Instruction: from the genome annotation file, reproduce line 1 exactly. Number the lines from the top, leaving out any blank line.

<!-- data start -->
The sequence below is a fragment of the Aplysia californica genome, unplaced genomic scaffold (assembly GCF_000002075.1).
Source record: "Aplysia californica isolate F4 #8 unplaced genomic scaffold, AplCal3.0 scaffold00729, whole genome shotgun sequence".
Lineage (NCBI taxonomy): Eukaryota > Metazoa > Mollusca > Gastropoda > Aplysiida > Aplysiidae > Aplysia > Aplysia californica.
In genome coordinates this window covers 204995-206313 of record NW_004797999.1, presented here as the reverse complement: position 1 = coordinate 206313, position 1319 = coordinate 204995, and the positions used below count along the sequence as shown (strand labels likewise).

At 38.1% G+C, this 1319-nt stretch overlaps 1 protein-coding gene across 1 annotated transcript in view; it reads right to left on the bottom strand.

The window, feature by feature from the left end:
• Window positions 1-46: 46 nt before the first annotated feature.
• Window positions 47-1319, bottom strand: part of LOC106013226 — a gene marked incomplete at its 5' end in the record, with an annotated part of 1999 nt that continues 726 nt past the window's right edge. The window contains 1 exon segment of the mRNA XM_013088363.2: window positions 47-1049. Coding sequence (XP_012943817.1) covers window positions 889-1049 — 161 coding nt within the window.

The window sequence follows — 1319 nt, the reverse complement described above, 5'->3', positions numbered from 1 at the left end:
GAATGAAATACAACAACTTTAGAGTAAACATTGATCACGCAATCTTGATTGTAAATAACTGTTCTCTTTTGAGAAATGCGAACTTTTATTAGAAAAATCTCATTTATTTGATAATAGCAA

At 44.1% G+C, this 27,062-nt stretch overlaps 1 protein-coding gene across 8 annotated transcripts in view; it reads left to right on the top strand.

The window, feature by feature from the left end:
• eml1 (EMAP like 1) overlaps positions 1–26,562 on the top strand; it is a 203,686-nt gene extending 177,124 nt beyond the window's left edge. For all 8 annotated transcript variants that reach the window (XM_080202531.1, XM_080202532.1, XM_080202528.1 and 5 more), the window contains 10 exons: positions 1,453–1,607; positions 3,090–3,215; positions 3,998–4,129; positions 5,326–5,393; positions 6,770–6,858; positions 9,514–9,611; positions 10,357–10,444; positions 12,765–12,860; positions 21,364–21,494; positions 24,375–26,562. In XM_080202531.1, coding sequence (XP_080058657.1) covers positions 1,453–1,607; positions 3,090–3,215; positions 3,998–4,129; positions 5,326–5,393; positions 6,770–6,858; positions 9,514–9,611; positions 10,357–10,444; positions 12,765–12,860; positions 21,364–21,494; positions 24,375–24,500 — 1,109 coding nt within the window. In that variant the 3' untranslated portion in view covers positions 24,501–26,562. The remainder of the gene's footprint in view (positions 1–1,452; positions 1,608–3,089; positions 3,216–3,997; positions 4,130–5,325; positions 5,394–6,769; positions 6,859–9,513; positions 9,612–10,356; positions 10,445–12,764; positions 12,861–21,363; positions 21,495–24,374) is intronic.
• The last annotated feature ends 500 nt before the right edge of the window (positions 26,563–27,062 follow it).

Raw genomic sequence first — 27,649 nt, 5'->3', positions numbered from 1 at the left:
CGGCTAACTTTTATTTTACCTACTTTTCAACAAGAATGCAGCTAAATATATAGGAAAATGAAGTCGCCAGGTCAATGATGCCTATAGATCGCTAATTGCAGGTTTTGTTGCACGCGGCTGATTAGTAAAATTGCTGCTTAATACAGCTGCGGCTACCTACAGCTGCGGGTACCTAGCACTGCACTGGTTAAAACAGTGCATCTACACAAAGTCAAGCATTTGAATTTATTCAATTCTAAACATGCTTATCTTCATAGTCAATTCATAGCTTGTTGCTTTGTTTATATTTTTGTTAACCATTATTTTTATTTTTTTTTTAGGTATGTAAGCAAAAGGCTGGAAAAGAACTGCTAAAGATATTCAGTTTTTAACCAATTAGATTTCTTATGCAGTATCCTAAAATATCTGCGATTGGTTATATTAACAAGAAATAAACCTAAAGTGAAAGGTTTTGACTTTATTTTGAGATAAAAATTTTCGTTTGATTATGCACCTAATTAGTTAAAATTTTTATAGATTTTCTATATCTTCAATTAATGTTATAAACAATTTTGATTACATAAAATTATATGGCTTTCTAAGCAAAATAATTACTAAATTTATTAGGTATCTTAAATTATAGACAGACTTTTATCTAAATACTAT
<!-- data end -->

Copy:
The sequence below is a fragment of the Aplysia californica genome, unplaced genomic scaffold (assembly GCF_000002075.1).